A few weeks ago I finished reading The Last Kingdom by Bernard Cornwell. I like The Last Kingdom so much that I bought the second book in the series, The Pale Horseman. What a great decision – this book was excellent.
Cornwell writes the book in the same style as he wrote The Last Kingdom, so it felt like I was just reading the next chapter in a novel (which is the point when writing a series, I guess). It follows the adventures of Uhtred as he fights for the Saxon side during the Danish invasions in the 800’s. In this novel, Uhtred continues to struggle with living in a country that is being converted to Christianity as well as serving a king that is anything but happy with Uhtred. If you get this novel, pay special attention to the relationship that develops between Uhtred and Steapa. I have a feeling the mutual respect that eventually forms will play a part in future novels (it certainly saves Uhtred’s life at one point during The Last Kingdom).
During the early part of the novel King Alfred is forced into the swamps of his land. In this swamp-land not only can the Danish invaders not attack him, but he finds himself in need of Uhtred’s fierce fighting skills and brash leadership style. However, one of the best scenes/events that takes place in the swamp is between Uhtred’s Briton-born love interest, Iseult, and King Alfred’s sick, dying son. Iseult performs a pagan ritual and essentially gives the boy a rebirth, but at the cost of some other boy dying somewhere else (the identity of that boy is revealed later in the book). The boy’s rebirth heals his health problems and puts Uhtred in favor with the King and the Queen for a time.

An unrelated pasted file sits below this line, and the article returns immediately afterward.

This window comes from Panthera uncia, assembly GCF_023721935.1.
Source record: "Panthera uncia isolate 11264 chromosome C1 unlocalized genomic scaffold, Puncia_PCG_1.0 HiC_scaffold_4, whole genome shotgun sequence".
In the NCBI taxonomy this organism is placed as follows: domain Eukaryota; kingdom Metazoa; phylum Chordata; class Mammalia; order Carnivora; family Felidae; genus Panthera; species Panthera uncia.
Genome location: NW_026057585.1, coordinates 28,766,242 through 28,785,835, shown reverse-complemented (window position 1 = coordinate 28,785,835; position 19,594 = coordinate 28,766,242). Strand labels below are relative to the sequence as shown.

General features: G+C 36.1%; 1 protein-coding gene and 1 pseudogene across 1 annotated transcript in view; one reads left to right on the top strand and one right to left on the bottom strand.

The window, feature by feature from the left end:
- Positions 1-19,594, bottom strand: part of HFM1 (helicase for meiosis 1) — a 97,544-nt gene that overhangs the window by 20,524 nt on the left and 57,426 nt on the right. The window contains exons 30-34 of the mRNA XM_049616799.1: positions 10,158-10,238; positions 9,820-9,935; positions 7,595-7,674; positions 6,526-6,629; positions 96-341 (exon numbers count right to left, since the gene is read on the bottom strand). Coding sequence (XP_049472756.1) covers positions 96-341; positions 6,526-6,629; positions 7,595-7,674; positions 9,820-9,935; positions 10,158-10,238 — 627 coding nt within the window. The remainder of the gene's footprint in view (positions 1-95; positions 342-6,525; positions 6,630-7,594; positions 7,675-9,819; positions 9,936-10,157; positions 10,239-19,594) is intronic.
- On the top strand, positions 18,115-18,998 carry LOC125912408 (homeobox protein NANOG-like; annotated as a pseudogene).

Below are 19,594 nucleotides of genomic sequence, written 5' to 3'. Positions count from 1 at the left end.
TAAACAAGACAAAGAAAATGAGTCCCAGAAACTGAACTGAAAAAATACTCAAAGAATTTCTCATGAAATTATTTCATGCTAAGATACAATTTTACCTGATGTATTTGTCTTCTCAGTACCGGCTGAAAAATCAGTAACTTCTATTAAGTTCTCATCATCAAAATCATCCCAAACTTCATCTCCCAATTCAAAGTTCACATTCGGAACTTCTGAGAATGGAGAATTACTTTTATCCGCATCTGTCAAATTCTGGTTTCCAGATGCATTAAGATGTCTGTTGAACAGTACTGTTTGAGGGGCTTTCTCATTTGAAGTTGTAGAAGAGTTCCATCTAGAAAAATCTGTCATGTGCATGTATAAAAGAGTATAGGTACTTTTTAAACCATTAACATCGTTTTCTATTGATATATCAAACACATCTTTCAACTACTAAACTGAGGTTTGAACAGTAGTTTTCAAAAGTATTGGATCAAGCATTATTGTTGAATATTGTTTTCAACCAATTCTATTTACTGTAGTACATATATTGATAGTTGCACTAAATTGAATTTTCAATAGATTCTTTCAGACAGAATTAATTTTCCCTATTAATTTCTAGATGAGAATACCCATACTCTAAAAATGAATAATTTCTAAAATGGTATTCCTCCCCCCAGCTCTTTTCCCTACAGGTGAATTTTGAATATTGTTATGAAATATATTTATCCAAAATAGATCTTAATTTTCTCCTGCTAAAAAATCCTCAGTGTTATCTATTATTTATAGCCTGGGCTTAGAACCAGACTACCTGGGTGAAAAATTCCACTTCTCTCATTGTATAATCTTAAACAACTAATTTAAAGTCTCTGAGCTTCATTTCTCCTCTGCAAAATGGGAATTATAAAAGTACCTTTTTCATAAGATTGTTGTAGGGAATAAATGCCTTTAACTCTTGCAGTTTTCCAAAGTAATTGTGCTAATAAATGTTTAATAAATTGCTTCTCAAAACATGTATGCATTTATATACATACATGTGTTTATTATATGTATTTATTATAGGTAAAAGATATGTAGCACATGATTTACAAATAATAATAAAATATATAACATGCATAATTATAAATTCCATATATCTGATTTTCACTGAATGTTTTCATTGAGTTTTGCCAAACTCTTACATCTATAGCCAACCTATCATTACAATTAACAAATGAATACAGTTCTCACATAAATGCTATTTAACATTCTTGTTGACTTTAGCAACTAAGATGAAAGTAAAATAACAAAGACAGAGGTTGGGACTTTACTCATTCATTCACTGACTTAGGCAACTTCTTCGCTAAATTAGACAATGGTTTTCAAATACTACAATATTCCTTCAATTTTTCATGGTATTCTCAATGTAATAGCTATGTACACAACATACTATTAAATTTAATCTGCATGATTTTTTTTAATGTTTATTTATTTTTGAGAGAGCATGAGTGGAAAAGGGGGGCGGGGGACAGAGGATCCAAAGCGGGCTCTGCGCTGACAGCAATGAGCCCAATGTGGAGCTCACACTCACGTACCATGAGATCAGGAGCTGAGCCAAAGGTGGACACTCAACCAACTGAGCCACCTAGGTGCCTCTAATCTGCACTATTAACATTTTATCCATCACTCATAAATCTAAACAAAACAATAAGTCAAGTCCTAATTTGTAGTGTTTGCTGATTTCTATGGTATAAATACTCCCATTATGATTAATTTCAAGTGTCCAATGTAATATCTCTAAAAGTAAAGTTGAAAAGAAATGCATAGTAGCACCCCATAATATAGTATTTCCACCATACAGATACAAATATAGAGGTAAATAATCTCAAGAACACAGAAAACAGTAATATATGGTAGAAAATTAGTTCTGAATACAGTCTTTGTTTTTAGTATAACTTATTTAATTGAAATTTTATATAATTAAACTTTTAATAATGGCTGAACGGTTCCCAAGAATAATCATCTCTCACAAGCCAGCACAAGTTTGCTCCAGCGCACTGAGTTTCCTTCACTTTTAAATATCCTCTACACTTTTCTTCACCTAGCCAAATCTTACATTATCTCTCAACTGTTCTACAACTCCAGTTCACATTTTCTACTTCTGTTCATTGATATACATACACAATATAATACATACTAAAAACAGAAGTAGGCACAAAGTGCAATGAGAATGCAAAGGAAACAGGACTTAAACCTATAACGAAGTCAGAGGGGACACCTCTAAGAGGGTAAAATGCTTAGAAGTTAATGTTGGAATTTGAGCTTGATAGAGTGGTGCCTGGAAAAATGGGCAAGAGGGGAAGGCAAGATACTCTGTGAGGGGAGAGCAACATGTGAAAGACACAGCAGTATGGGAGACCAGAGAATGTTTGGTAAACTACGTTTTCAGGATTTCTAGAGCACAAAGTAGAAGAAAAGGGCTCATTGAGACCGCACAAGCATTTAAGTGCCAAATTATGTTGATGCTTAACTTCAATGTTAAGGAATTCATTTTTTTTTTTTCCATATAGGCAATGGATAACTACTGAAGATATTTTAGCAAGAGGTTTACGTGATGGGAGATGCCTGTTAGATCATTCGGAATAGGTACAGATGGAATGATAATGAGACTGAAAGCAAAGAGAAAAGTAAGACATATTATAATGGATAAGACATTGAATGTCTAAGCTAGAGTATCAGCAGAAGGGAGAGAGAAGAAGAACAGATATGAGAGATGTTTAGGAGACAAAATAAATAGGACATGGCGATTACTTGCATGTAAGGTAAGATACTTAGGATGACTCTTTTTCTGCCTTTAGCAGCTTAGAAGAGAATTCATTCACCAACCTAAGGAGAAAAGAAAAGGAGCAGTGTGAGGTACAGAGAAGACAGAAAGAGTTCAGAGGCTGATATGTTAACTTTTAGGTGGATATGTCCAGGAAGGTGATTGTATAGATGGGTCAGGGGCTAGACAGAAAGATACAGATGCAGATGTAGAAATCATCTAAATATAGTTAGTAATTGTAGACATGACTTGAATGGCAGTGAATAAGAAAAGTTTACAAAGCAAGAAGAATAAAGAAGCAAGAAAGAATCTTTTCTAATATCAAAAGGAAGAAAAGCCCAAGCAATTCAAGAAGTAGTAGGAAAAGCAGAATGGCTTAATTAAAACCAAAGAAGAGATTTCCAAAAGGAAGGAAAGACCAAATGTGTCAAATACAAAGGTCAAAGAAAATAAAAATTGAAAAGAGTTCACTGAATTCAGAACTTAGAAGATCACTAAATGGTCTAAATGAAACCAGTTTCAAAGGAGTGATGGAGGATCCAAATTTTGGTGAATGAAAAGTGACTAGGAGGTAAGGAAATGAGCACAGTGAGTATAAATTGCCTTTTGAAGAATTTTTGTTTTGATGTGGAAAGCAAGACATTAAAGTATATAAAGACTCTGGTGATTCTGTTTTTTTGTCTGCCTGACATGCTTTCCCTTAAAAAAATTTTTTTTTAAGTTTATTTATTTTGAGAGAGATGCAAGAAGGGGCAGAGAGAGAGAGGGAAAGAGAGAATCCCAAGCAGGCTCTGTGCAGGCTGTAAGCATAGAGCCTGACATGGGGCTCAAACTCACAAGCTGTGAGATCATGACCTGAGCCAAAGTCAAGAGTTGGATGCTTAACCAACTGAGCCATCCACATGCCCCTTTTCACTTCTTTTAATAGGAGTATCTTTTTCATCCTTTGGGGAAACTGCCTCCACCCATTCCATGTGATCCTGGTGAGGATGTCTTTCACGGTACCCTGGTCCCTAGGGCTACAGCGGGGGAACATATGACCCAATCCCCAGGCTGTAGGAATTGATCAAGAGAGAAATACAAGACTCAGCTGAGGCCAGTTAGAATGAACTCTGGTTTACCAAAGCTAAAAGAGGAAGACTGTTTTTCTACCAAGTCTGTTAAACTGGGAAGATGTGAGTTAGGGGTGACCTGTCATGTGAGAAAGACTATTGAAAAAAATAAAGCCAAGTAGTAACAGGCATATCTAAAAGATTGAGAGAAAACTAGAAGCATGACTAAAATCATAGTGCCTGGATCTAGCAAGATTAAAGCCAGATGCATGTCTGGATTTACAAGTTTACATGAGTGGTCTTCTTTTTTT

The book ends with a massive battle between the muster of Wessex and the surrounding lands fighting against two Danish leaders and their armies – Guthrum and Svein. Cornwell does an excellent job writing this part of the novel and his skill really comes across to the reader. Believe me – it’s well done. In this battle, Leofric – Uhtred’s older warrior friend – falls, but King Alfred’s forces are victorious.
The Pale Horseman is an excellent work of historical fiction. I highly recommend it to any one who is interested in pre-medieval history and historical fiction in general. For casual readers, Cornwell’s writing style will draw you in and impress you with each new chapter. This is a great read from a great writer.